Japan Table of Contents
Modern Japan is unquestionably a society that values education highly. Nowhere is this better reflected than in "social education," as the Japanese call nondegree-oriented education. Diverse institutions, such as the miscellaneous schools, provide these services. Large newspaper companies sponsor cultural centers that offer ongoing programs of informal education, and department stores organize curricula covering everything from cooking classes to music, English conversation, and Japanese poetry.
"Lifelong learning," another term for social education, was also a key phrase in the education reforms of the late 1980s. The responsibility for social education is shared by all levels of government, but especially by local government. Local governments also are largely responsible for such public facilities as libraries and museums--basic resources in social education (see table 8, Appendix). The ministry is interested in increasing the use of public school facilities for lifelong learning activities, increasing the number of social education facilities, training staff, and disseminating information about lifelong learning opportunities.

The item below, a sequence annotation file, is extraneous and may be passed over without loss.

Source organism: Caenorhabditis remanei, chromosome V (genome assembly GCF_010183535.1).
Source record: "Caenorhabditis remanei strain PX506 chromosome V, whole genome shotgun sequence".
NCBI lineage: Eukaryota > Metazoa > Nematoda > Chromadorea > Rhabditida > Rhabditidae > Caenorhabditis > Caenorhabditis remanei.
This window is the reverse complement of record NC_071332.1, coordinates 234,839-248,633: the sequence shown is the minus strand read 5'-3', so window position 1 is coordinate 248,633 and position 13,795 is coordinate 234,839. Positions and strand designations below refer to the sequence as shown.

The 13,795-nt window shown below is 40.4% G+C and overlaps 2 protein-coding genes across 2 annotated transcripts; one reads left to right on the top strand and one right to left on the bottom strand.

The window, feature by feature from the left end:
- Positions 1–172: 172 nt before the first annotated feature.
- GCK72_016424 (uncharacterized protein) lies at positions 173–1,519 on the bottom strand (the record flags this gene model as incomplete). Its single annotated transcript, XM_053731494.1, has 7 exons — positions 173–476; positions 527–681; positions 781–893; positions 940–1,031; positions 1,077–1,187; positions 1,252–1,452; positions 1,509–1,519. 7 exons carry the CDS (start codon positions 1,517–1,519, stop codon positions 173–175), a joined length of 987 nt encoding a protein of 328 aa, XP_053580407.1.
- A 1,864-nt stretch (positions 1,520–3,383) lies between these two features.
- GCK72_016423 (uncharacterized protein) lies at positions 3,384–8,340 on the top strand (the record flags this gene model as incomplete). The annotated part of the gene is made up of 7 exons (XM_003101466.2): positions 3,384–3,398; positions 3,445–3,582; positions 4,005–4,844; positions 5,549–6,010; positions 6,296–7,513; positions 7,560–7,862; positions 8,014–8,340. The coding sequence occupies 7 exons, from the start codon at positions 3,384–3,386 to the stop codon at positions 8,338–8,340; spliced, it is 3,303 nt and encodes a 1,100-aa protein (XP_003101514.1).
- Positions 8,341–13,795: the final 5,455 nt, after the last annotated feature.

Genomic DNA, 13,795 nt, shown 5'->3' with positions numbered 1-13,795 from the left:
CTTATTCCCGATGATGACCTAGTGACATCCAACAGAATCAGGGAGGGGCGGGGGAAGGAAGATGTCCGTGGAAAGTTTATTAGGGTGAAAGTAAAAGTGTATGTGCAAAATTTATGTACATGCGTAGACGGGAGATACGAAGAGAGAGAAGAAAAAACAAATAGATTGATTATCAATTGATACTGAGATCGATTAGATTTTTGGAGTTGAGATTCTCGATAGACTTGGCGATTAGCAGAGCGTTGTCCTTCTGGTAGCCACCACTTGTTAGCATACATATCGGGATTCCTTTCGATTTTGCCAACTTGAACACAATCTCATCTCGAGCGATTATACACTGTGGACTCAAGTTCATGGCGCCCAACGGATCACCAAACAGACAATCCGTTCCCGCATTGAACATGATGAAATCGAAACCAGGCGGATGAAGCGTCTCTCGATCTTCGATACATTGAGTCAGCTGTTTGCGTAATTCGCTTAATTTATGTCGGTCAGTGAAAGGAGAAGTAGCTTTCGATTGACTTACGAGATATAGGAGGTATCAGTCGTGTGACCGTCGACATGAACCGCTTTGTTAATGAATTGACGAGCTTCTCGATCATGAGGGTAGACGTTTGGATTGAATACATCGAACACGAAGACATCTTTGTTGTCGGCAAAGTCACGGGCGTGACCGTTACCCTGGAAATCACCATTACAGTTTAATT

The Japanese are voracious readers. Popular bookstores are full from the moment they open their doors each day with readers seeking books from a staggering range of foreign as well as Japanese titles. The top four national newspapers alone have a combined daily circulation (with two editions each day) of more than 35 million, and there are four daily English-language papers as well.
Although education in Japan is in transition in many regards, it still retains its postwar organizational structure. Even with growing pressure for reforms and for more emphasis on individuality and internationalization in education, it is clear that educational changes would be a unique amalgam of traditional values and modern innovations.
Data as of January 1994